<< Chapter < Page Chapter >> Page >
Children sit in front of a bank of television screens. A sign on the wall says, “Some content may not be suitable for children.”
How does television content impact children’s behavior? (credit: modification of work by “antisocialtory”/Flickr)

Have you ever wondered whether the violence you see on television affects your behavior? Are you more likely to behave aggressively in real life after watching people behave violently in dramatic situations on the screen? Or, could seeing fictional violence actually get aggression out of your system, causing you to be more peaceful? How are children influenced by the media they are exposed to? A psychologist interested in the relationship between behavior and exposure to violent images might ask these very questions.

The topic of violence in the media today is contentious. Since ancient times, humans have been concerned about the effects of new technologies on our behaviors and thinking processes. The Greek philosopher Socrates, for example, worried that writing—a new technology at that time—would diminish people’s ability to remember because they could rely on written records rather than committing information to memory. In our world of quickly changing technologies, questions about the effects of media continue to emerge. Many of us find ourselves with a strong opinion on these issues, only to find the person next to us bristling with the opposite view.

How can we go about finding answers that are supported not by mere opinion, but by evidence that we can all agree on? The findings of psychological research can help us navigate issues like this.

References

American Academy of Pediatrics, American Academy of Child&Adolescent Psychiatry, American Psychological Association, American Medical Association, American Academy of Family Physicians, American Psychiatric Association. (2000). Joint statement on the impact of entertainment violence on children . Retrieved from http://www2.aap.org/advocacy/releases/jstmtevc.htm.

American Cancer Society. (n.d.). History of the cancer prevention studies . Retrieved from http://www.cancer.org/research/researchtopreventcancer/history-cancer-prevention-study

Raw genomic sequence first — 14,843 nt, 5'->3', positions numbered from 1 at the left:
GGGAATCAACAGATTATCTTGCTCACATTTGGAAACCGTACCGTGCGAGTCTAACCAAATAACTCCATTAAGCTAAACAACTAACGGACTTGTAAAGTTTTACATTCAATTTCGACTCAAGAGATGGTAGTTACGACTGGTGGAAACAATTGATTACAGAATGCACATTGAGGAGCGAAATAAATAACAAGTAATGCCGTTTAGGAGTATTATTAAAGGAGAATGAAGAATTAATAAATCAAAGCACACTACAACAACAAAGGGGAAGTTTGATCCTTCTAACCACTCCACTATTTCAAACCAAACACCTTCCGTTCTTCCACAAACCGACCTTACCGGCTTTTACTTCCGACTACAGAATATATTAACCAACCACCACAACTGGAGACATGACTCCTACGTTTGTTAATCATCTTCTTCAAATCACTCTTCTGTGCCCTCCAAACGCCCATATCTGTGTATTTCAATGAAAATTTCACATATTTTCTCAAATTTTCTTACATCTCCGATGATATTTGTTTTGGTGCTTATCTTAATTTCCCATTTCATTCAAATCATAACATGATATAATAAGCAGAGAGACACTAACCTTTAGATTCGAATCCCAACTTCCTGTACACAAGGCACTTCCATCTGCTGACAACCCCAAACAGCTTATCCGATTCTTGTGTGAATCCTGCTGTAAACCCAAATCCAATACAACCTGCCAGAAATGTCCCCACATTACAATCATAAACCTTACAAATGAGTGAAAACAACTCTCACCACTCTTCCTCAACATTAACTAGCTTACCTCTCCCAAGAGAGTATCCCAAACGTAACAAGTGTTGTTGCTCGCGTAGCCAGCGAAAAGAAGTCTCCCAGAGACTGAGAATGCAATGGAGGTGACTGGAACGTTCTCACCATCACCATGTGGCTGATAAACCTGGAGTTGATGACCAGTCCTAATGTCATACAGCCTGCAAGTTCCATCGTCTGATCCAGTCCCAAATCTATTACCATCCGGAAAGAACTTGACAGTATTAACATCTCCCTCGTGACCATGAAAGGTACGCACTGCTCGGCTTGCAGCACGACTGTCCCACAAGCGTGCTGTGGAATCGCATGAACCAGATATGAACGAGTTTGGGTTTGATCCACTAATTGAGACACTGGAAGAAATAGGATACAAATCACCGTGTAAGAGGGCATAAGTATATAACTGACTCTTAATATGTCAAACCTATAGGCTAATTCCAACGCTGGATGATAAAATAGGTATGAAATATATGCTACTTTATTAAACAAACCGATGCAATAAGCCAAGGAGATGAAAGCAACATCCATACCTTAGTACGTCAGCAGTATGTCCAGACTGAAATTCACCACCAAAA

American Psychological Association. (2009). Publication Manual of the American Psychological Association (6th ed.). Washington, DC: Author.

American Psychological Association. (n.d.). Research with animals in psychology. Retrieved from https://www.apa.org/research/responsible/research-animals.pdf

Arnett, J. (2008). The neglected 95%: Why American psychology needs to become less American. American Psychologist, 63 (7) , 602–614.

Barton, B. A., Eldridge, A. L., Thompson, D., Affenito, S. G., Striegel-Moore, R. H., Franko, D. L., . . . Crockett, S. J. (2005). The relationship of breakfast and cereal consumption to nutrient intake and body mass index: The national heart, lung, and blood institute growth and health study. Journal of the American Dietetic Association, 105 (9), 1383–1389. Retrieved from http://dx.doi.org/10.1016/j.jada.2005.06.003

Chwalisz, K., Diener, E.,&Gallagher, D. (1988). Autonomic arousal feedback and emotional experience: Evidence from the spinal cord injured. Journal of Personality and Social Psychology, 54 , 820–828.

Get the best Psychology course in your pocket!





Source:  OpenStax, Psychology. OpenStax CNX. Feb 03, 2015 Download for free at https://legacy.cnx.org/content/col11629/1.5
Google Play and the Google Play logo are trademarks of Google Inc.

Notification Switch

Would you like to follow the 'Psychology' conversation and receive update notifications?

Ask